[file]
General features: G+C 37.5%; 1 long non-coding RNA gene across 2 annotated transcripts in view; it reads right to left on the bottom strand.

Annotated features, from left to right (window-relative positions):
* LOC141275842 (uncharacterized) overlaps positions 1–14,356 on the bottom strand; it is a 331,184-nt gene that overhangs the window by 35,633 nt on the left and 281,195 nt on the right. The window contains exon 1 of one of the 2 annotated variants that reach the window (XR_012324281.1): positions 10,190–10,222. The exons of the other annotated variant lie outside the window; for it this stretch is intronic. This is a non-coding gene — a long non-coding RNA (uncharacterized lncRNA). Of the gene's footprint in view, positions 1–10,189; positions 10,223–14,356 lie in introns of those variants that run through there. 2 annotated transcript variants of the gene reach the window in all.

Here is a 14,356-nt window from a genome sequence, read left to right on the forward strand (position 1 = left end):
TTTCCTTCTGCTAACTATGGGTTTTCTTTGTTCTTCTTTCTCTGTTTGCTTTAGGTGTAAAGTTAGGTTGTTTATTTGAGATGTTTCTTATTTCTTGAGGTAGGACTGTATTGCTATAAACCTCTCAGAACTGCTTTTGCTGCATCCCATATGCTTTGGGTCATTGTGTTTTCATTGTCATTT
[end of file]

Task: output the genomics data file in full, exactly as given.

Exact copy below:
General features: G+C 37.5%; 1 long non-coding RNA gene across 2 annotated transcripts in view; it reads right to left on the bottom strand.

Annotated features, from left to right (window-relative positions):
* LOC141275842 (uncharacterized) overlaps positions 1–14,356 on the bottom strand; it is a 331,184-nt gene that overhangs the window by 35,633 nt on the left and 281,195 nt on the right. The window contains exon 1 of one of the 2 annotated variants that reach the window (XR_012324281.1): positions 10,190–10,222. The exons of the other annotated variant lie outside the window; for it this stretch is intronic. This is a non-coding gene — a long non-coding RNA (uncharacterized lncRNA). Of the gene's footprint in view, positions 1–10,189; positions 10,223–14,356 lie in introns of those variants that run through there. 2 annotated transcript variants of the gene reach the window in all.

Here is a 14,356-nt window from a genome sequence, read left to right on the forward strand (position 1 = left end):
TTTCCTTCTGCTAACTATGGGTTTTCTTTGTTCTTCTTTCTCTGTTTGCTTTAGGTGTAAAGTTAGGTTGTTTATTTGAGATGTTTCTTATTTCTTGAGGTAGGACTGTATTGCTATAAACCTCTCAGAACTGCTTTTGCTGCATCCCATATGCTTTGGGTCATTGTGTTTTCATTGTCATTT